B3959 - Rethinking mental health difficulties - 20/12/2021

B number: 
Principal applicant name: 
Jenny Retzler | University of Huddersfield
Dr Chris Retzler
Title of project: 
Rethinking mental health difficulties
Proposal summary: 

The symptoms experienced by young people with mental health difficulties rarely fit neatly into one diagnosis. For more than half of young people with difficulties, the symptoms experienced can be divided into two, or even more, diagnoses, while for others, there is no diagnostic category into which they fit. These problems with our diagnostic categories make it difficult for researchers and doctors who want to know how and why, some people develop mental health difficulties, and how best to support them.

To solve these problems, we need to look at mental health difficulties in a different way. In the last five years, researchers have started using ‘person-centred’ statistical techniques, which produce an alternative to the diagnostic categories we use at the moment, to look at mental health difficulties in teenage groups. Person-centred techniques look for patterns in data that show how symptoms might group in certain ways for some individuals, and in different ways for others. For example, having poor concentration might be grouped together with feeling anxious and being withdrawn in some young people. In others, poor concentration might, instead, be grouped together with feeling restless and breaking rules. With traditional diagnoses, both sets of young people might be diagnosed with ADHD, but using a person-centred perspective we can find these different groupings that reflect the variety of difficulties being experienced. This should give researchers a better chance of understanding what might make it more (or less) likely that somebody has the problems they do, and what type of support might help them most.

The challenge we face is that person-centred techniques are still quite new and we don’t yet know whether the new groupings they produce are consistent, or any more representative or useful than the current ways we diagnose. This is what this project aims to assess. At the same time, we want to get input from young people with experience of mental health difficulties as we do this. Phase 1 will start by understanding more from young people about their experiences of mental health difficulties and the diagnostic journey. We want to know what has been important to them, what they think might have influenced the symptoms they live with, and what sorts of things help make life easier. Researchers will use the understanding we gain from these sessions to plan how they will do the statistical analysis in phase two to make sure that it captures what is important to young people. Phase 2 will be the statistical analysis, shaped by Phase 1. We will use ALSPAC data, which has followed up thousands of people from childhood and through the teenage years, and use person-centred techniques to find new groupings with shared patterns of symptoms. We will then test the statistical strength and consistency of the new groupings, and use understanding gained from Phase 1 to see whether the new groupings can help us to learn more about the factors that impact mental health. In Phase 3, we want to come back to young people to see how far they feel the new perspectives on mental health difficulties that were generated in Phase 2 fit with their experiences. They can help us to see what will and won’t be an improvement over existing diagnoses, and can consider with us how the findings can be used to improve the diagnostic journey. During this phase, we also want to discuss the findings with groups who make decisions about how CAMHS runs, to identify positive ways to use the knowledge that has been generated.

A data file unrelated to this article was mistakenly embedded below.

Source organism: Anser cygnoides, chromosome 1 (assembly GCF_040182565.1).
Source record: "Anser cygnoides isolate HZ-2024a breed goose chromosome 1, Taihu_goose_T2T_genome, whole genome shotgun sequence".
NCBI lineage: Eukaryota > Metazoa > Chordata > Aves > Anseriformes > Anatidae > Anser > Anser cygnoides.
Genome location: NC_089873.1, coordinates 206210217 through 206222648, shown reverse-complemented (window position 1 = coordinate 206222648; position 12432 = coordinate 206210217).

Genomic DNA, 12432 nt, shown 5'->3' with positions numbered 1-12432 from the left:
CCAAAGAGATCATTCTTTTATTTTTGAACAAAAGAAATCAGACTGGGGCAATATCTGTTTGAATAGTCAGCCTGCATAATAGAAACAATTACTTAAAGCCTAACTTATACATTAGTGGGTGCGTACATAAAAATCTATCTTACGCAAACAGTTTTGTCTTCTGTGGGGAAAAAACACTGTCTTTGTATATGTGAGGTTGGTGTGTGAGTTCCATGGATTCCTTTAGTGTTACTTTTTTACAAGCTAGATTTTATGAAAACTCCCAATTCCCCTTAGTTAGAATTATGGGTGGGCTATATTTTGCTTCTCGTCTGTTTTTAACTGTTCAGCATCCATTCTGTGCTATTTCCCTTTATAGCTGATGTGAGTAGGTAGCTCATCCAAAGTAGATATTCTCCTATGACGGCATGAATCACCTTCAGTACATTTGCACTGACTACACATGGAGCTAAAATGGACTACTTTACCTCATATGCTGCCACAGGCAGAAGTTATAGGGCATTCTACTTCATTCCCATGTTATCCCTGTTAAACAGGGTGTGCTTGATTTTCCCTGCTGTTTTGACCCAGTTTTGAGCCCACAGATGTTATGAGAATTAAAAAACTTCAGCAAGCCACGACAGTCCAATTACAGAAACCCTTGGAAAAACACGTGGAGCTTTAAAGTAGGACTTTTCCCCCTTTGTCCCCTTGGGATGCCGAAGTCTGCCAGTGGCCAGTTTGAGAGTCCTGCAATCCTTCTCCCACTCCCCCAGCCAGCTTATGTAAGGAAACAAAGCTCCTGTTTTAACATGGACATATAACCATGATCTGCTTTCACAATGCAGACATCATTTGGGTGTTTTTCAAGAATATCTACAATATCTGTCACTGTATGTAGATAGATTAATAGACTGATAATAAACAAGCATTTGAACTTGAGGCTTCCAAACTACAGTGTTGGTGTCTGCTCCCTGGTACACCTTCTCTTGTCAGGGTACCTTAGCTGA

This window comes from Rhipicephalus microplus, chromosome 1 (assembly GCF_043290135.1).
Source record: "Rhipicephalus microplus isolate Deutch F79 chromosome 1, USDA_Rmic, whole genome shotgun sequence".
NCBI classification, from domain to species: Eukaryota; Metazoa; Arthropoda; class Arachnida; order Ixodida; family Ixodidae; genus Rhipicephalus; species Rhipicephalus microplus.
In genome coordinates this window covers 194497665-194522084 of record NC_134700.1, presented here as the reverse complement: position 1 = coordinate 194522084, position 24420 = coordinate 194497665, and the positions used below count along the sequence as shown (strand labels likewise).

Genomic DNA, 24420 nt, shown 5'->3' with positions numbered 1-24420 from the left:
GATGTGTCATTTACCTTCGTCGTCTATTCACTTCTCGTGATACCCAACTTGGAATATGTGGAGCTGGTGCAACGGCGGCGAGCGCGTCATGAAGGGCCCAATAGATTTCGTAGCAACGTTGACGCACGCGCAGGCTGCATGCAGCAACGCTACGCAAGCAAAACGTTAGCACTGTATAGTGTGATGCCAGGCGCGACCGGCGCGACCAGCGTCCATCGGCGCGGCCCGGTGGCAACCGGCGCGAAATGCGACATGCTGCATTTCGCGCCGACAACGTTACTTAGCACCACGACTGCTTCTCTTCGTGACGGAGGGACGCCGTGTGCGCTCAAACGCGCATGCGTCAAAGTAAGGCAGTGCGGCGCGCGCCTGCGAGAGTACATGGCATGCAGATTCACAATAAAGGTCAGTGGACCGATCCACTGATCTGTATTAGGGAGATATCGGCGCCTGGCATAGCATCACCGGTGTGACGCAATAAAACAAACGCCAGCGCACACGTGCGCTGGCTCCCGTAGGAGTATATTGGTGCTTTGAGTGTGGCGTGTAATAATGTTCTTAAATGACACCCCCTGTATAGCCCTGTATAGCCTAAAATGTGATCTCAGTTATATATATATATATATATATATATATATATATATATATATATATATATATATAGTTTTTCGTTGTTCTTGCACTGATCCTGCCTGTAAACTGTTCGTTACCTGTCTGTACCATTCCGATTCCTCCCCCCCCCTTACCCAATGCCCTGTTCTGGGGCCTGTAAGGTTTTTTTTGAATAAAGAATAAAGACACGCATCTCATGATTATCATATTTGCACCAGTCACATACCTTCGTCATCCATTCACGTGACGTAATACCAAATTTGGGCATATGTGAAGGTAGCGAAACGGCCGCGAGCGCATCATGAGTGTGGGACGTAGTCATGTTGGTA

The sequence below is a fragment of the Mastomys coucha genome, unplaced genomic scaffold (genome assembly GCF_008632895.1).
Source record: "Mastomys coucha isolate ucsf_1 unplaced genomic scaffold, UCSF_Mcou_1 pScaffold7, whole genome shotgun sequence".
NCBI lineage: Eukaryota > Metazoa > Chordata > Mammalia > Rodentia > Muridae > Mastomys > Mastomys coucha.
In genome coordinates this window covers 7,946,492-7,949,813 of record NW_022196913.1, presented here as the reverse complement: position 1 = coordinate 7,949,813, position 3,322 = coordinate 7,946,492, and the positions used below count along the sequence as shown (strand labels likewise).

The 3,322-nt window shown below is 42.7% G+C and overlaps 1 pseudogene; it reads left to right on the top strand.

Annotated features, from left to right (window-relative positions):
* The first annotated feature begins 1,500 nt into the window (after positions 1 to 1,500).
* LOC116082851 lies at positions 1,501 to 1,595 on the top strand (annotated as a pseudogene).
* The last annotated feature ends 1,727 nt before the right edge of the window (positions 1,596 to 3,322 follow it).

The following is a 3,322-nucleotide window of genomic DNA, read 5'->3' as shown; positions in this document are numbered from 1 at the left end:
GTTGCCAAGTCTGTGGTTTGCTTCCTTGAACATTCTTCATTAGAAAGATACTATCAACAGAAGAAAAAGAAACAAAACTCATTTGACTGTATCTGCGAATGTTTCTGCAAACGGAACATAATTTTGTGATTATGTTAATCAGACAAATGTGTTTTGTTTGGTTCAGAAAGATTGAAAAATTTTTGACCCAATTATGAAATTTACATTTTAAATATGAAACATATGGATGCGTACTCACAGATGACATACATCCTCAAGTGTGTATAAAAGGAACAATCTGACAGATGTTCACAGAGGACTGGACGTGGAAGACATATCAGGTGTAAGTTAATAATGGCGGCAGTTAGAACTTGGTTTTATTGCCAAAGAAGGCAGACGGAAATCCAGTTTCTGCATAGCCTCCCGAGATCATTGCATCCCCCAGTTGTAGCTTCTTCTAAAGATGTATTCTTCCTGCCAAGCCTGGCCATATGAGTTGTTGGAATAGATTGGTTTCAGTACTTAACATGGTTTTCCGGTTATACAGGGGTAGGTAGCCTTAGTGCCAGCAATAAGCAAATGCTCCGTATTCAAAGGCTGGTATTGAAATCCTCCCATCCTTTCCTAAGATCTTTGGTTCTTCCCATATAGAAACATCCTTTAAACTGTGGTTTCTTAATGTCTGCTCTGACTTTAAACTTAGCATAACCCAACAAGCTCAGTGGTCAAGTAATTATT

Impact of research: 
This project will benefit young people living with mental health conditions in a number of ways. In the short-term it would give those in charge of mental health services some ideas about what is important to consider during diagnosis and management, and a new way to look at mental health difficulties. Longer term, this can be used to inform a diagnostic process that truly reflects the pattern of difficulties individuals have. From a research perspective, we hope that in the short-term, our project will make any benefits of using person-centred techniques to define mental health difficulties clearer to researchers, so that they can use them effectively. With this understanding, knowledge of new ways to prevent and support these difficulties will be possible long-term. Adolescent mental health research will also benefit from the way this project combines the experiences of young people with complicated statistical analysis. Usually, these two parts of research are kept separate, but we want to show how much more we can understand if we bring the two together, and give other researchers an example that they can follow of how to do this effectively.
Date proposal received: 
Thursday, 16 December, 2021
Date proposal approved: 
Monday, 20 December, 2021
Mental health - Psychology, Psychiatry, Cognition, Behaviour - e.g. antisocial behaviour, risk behaviour, etc., Developmental disorders - autism, Cognitive impairment, Eating disorders - anorexia, bulimia, Mental health, Computer simulations/modelling/algorithms, Statistical methods, Childhood - childcare, childhood adversity, Cognition - cognitive function, Development, Statistical methods